[clug] IBM announcement

Francis Whittle fudje at phreaker.net
Mon Apr 25 08:09:59 GMT 2005

On Mon, 2005-04-25 at 16:44 +1000, Robert Edwards wrote:
> That's not really fair. Two out of six labs have 1.7GHz Celerons (2.3 years
> old) and the other four labs have 2.6GHz HT P4s. What is so *crappy* about
> that? What other Universities in Oz have Linux labs at all, let alone with
> that sort of fire-power for students? Do you _really_ think that 120
> X-terminal's hanging off of a 4-way Power5 box would give the same per-user
> performance as 120 1.7GHz or 2.6GHz CPUs, one per display, each with 256 or
> 512MB of local RAM and with local disk?

True, it isn't.  I must admit here to being biased against x86 (and also
Intel), considering that the 8086 processor was an experiment by IBM to
see how cheap they could make a processor, and that they published the
specs free of charge is a pretty fair indication that they knew that
quality had suffered greatly from this.  Also, I have never been
impressed with a Celeron in terms of it-hasn't crawled-to-a-halt-yet
An awful lot of Universities in Oz have Linux labs, say for example the
Uni of Wollongong, that recently disbanded Windows for running
exclusively Linux labs for their first year students.  If I understand
correctly, it's following those (2004?) first years through their Uni
career so that they won't have to choice to use Windows in their labs
there.  Of course, if you want to compare us to UC, sure, they don't
have them.
Thanks for making me feel gypped, by the way, as I've always been in a
lab with Celerons since those were introduced.  Here was I wondering why
people were thanking the new speediness when I personally found the
setup with the SunRays to be faster.
As for the terminals, actually, I could believe it.  Remember about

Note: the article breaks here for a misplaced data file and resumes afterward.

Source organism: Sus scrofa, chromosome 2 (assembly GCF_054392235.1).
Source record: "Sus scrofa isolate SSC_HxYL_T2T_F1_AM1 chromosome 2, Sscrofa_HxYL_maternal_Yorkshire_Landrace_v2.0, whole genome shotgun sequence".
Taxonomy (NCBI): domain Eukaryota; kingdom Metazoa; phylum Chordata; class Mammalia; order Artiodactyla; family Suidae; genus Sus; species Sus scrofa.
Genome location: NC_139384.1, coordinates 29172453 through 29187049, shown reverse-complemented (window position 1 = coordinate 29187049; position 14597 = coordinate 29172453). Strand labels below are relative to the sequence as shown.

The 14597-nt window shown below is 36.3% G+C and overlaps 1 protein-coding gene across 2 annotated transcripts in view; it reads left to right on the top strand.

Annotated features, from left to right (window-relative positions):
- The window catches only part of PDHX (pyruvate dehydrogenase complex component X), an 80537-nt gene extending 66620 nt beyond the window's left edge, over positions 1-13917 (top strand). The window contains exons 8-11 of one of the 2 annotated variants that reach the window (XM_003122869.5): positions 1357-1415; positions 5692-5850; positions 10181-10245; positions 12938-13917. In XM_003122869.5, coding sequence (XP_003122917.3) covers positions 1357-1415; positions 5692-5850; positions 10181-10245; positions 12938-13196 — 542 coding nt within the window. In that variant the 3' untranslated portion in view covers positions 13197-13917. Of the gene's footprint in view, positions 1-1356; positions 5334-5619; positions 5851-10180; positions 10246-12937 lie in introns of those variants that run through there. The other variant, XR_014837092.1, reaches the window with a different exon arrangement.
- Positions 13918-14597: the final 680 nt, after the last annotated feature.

high-bandwidth I/O and memory channels?  Oh, wait, Intel and other 80x86
based processors don't have them....  Heck, even Macs do better
(Theoretically much better since the G5, but I'm yet to get my hands on
one of them and test it out personally).  The POWER servers, on the
other hand, make your average SGI visualisation server look like a toy
in that regard.

> I don't think that the HIC box you refer to is supporting all the desktops
> on everyone's desk in the HIC.

No, but it *is* handling one point several million database transactions
per hour.  Note that there is no way I know of to support that many
(thousands of, I can't remember the exact number) Windows (2k) boxes off
a few servers that are that far away, and especially not from a zSeries
mainframe, which not even NT4 would run on.
And now I must argue against my own previous paragraph by pointing out
that one thing it does do is serve a fair number more than 120 operator,
sysprogs, etc, running 3270 terminal emulators straight to it.  True, it
takes a lot less processing to do than running X clients for that many
people, but it still does it with no hiccups.

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